Statements such as “DOGGR doesn’t know where all the wells are in California” and “We are not required to be told” where fracking is occuring, although in line with existing law, evoked cries of disbelief, disgust, and lots of angry head shaking from participants.

But aren’t you the monitoring agency? some wanted to know.

Yes, they said, but there is no regulation specifying that companies report where they are fracking. DOGGR monitors the integrity of wells and requires operators to conduct pressure tests and submit that data.

The idea that DOGGR was relying on the honesty of companies instead of conducting the tests themselves provoked more outcries and even questions about who was paying the DOGGR representatives’ salaries.

Trying to inject the voice of reason, Damon Nagami, Staff Attorney from the Natural Resources Defense Council, encouraged participants to contact their state senator and ask them to support AB 591, a bill requiring that oil and gas companies provide DOGGR with information regarding the chemicals injected, the source of the water used in the process, how much water was used, whether any radiological components were injected  and what happened to the components once underground. The bill would also require public disclosure of where fracking was occurring and whether it was near fault lines, a big concern of many of the community members who feared that the fracking could trigger earthquakes.

Some pushed the DOGGR representative on whether he would try to hold companies accountable for this information, regardless of whether the bill passed, and were not pleased with his answer when he backed away from a commitment. People muttered under their breath about how DOGGR had dragged their feet on holding companies accountable in the past.  The agency had even sided with oil companies who opposed the legislation for fear of having to release trade secrets — their chemical “recipes” used in fracking — and potentially losing their competitive edge.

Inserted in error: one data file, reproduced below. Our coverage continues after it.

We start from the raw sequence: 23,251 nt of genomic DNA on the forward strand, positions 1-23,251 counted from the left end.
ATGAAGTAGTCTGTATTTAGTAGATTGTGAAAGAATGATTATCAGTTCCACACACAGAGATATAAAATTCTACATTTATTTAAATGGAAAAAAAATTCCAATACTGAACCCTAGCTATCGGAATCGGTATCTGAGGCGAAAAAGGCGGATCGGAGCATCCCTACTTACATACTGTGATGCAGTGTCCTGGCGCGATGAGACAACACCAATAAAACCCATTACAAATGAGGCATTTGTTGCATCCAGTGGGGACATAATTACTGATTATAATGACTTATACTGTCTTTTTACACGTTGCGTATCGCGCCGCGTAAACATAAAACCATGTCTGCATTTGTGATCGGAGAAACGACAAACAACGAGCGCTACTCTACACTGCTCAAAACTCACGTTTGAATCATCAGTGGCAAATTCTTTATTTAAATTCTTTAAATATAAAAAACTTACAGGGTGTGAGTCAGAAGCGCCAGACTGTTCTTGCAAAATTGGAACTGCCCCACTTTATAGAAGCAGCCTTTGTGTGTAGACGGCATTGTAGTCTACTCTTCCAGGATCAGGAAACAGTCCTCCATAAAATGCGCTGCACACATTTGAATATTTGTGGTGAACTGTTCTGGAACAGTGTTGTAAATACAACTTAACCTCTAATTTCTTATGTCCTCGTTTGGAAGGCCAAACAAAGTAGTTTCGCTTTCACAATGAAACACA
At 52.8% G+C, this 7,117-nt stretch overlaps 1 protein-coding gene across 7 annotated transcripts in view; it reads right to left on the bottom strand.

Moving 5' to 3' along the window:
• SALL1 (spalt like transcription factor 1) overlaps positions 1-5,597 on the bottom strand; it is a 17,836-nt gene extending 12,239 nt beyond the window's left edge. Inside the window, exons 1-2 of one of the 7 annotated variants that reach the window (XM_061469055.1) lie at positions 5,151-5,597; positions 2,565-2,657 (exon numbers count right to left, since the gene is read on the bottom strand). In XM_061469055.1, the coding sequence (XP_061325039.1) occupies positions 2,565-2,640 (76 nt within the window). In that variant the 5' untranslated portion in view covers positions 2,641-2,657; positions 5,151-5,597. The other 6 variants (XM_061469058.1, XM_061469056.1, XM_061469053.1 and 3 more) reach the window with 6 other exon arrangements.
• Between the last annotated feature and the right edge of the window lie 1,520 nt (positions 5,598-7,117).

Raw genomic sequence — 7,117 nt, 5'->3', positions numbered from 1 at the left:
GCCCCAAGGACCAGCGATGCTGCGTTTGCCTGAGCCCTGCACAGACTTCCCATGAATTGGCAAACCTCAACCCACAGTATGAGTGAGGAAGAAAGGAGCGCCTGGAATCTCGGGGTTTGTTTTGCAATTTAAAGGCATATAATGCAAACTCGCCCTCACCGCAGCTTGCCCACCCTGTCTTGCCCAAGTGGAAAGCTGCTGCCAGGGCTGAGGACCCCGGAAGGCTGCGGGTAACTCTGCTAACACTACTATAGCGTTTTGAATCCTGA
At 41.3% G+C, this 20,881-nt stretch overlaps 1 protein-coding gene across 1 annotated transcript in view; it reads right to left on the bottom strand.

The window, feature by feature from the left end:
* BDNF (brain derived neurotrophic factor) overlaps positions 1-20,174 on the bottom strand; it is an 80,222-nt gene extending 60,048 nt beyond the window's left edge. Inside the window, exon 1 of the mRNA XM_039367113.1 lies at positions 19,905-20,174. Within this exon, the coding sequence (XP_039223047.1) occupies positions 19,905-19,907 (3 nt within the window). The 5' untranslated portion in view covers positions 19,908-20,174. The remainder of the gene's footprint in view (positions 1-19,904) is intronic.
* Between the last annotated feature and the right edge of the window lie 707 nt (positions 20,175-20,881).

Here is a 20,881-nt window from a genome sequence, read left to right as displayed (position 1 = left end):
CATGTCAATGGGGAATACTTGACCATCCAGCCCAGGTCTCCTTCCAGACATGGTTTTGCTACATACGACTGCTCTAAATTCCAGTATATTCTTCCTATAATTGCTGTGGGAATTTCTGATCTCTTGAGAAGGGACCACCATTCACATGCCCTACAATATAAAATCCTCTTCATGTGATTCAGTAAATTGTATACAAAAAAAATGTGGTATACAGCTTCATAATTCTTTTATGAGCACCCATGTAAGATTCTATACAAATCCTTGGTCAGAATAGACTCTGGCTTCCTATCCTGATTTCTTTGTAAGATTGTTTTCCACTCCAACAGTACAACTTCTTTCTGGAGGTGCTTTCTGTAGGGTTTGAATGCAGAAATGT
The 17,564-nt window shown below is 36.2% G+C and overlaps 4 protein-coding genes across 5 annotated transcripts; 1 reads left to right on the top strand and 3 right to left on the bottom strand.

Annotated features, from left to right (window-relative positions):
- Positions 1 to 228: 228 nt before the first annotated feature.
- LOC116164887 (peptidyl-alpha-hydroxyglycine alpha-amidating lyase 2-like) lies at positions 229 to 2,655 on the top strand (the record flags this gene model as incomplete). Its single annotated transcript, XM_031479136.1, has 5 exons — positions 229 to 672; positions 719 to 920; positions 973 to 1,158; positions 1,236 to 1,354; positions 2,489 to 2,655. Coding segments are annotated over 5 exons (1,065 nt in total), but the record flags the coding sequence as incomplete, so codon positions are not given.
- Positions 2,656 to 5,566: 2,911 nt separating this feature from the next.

Just as the DOGGR representatives seemed to breathe a sigh of relief that they were going to make it through the meeting relatively unscathed, Paul Ferrazzi, a member of the Advisory Panel raised his hand and asked why DOGGR was basing its practices on discredited science. He cited a task force report on methane gas migration that DOGGR was basing its safety assessments for the area on, despite the fact that the report had been widely discredited several years ago.

Somewhat taken aback, the DOGGR representatives looked at each other, said they weren’t so familiar with the report, stammered a bit, grabbed some paper, started writing things down furiously, and then handed the panel member their business cards, saying maybe they should chat.

A man who had been shouting out things all night finally lept to his feet and announced everyone needed to contact their local representatives to get AB 591 passed so that they could keep DOGGR in line.

“And on that note…” the panel chairman said with an audible sigh, the meeting was adjourned.


The meeting was facilitated by Community Health Councils, Inc., with the help of the Greater Baldwin Hills Alliance.